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CBE Life Sci Educ. 2015 Winter;14(4):ar44. doi: 10.1187/cbe.15-03-0075.

Career Development among American Biomedical Postdocs.

Author information

1
*Cancer Prevention Fellowship Program, Division of Cancer Prevention, National Cancer Institute, Bethesda, MD 20850 Science of Research and Technology Branch, Behavioral Research Program, Division of Cancer Control and Population Sciences, National Cancer Institute, Bethesda, MD 20850 kgibbsjr@gmail.com kenneth.gibbs@nih.gov.
2
Department of Biostatistics, Johns Hopkins Bloomberg School of Public Health, Baltimore, MD 21205.

Abstract

Recent biomedical workforce policy efforts have centered on enhancing career preparation for trainees, and increasing diversity in the research workforce. Postdoctoral scientists, or postdocs, are among those most directly impacted by such initiatives, yet their career development remains understudied. This study reports results from a 2012 national survey of 1002 American biomedical postdocs. On average, postdocs reported increased knowledge about career options but lower clarity about their career goals relative to PhD entry. The majority of postdocs were offered structured career development at their postdoctoral institutions, but less than one-third received this from their graduate departments. Postdocs from all social backgrounds reported significant declines in interest in faculty careers at research-intensive universities and increased interest in nonresearch careers; however, there were differences in the magnitude and period of training during which these changes occurred across gender and race/ethnicity. Group differences in interest in faculty careers were explained by career interest differences formed during graduate school but not by differences in research productivity, research self-efficacy, or advisor relationships. These findings point to the need for enhanced career development earlier in the training process, and interventions sensitive to distinctive patterns of interest development across social identity groups.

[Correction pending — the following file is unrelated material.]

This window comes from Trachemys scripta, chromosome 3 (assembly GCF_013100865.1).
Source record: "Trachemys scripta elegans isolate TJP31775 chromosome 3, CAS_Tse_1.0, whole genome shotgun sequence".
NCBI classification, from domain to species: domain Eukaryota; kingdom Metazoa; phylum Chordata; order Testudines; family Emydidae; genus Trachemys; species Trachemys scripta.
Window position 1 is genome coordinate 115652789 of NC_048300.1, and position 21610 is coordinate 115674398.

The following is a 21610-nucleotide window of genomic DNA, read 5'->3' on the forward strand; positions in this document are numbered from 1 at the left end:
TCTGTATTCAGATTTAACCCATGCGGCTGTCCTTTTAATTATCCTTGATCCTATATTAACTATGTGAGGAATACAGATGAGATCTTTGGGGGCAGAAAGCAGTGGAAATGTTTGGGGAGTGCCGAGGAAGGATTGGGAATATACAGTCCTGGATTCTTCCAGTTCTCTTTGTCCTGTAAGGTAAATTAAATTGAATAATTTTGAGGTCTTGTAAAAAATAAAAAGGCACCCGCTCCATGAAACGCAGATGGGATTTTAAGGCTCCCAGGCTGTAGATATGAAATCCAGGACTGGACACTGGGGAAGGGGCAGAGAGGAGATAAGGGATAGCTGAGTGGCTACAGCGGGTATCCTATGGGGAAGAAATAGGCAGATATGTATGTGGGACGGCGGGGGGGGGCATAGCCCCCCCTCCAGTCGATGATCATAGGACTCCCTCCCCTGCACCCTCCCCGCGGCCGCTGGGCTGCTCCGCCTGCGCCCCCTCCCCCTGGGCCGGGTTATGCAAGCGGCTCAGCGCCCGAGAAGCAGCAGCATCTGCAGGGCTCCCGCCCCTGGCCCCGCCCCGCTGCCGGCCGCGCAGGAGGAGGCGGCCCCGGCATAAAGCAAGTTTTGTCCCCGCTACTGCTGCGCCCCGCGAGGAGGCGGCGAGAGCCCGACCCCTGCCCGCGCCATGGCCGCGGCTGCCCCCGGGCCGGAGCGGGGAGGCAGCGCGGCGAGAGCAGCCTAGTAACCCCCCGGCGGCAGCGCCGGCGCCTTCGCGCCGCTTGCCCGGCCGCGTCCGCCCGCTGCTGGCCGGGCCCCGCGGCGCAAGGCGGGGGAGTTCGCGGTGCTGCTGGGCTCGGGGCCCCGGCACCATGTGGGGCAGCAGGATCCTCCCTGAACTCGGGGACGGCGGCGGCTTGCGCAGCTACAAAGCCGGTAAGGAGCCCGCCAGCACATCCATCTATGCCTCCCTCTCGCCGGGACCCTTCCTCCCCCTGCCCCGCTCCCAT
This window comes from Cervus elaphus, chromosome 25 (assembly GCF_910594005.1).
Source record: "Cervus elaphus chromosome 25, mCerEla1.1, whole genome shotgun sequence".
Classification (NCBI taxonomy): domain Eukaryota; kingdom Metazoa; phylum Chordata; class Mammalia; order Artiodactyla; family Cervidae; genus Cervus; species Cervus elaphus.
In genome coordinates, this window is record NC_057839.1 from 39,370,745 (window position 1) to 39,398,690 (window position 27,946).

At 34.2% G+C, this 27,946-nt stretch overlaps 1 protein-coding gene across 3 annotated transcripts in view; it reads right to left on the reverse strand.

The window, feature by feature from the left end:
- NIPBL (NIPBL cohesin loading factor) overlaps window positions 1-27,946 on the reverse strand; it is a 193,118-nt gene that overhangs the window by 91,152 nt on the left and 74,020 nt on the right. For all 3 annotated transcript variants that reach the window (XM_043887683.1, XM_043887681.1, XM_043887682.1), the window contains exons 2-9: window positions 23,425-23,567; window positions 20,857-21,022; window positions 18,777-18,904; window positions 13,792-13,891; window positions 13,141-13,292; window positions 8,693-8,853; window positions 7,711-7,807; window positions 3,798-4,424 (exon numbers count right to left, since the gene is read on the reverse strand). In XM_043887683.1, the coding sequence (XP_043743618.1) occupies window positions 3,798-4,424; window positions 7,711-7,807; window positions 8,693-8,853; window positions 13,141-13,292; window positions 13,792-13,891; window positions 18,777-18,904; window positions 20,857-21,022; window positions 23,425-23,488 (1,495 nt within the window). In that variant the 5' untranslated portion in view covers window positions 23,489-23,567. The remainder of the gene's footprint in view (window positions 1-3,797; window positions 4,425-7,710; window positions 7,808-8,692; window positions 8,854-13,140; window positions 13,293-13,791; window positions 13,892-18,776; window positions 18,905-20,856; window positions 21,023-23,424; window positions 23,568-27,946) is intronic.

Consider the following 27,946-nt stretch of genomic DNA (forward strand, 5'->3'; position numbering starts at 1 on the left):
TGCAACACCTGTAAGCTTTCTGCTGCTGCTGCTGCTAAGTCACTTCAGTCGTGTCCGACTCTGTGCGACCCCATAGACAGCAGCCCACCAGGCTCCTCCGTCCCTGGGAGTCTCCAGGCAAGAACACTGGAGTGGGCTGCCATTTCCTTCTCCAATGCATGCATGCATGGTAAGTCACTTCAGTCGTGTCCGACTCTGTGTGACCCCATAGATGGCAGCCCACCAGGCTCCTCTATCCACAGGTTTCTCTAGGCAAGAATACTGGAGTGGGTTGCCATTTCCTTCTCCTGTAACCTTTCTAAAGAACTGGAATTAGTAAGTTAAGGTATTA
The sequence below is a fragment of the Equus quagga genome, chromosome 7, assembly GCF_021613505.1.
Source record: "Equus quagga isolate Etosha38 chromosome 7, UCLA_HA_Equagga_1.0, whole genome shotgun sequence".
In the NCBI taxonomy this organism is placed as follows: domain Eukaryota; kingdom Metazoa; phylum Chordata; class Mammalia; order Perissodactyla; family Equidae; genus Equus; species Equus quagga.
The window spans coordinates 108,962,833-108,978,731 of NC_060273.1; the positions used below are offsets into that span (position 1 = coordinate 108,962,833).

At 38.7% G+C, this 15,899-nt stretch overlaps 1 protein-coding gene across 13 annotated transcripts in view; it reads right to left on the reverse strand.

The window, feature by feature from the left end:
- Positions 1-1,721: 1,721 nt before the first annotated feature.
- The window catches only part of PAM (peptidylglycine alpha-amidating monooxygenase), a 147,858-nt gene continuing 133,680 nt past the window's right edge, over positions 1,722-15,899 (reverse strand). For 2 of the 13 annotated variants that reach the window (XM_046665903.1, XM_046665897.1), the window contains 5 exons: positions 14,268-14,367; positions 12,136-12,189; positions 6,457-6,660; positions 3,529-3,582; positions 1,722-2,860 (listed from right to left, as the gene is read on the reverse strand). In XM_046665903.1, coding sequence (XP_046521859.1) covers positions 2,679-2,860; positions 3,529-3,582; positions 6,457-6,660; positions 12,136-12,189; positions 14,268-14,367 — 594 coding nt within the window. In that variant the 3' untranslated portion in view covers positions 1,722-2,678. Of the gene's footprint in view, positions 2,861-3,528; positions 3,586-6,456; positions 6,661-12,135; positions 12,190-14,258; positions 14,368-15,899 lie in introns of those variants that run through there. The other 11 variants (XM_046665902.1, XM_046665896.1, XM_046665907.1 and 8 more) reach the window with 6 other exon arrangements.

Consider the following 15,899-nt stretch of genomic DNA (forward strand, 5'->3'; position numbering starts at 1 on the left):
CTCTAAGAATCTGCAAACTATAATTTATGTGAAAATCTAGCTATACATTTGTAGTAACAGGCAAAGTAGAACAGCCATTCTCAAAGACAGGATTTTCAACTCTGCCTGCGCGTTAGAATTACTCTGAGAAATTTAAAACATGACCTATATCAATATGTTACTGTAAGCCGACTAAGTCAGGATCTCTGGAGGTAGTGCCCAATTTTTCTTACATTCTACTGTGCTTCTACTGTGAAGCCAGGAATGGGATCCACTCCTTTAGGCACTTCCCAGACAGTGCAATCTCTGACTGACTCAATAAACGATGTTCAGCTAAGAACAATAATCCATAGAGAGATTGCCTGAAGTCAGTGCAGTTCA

PMID:
26582238
PMCID:
PMC4710405
DOI:
10.1187/cbe.15-03-0075
[Indexed for MEDLINE]
Free PMC Article

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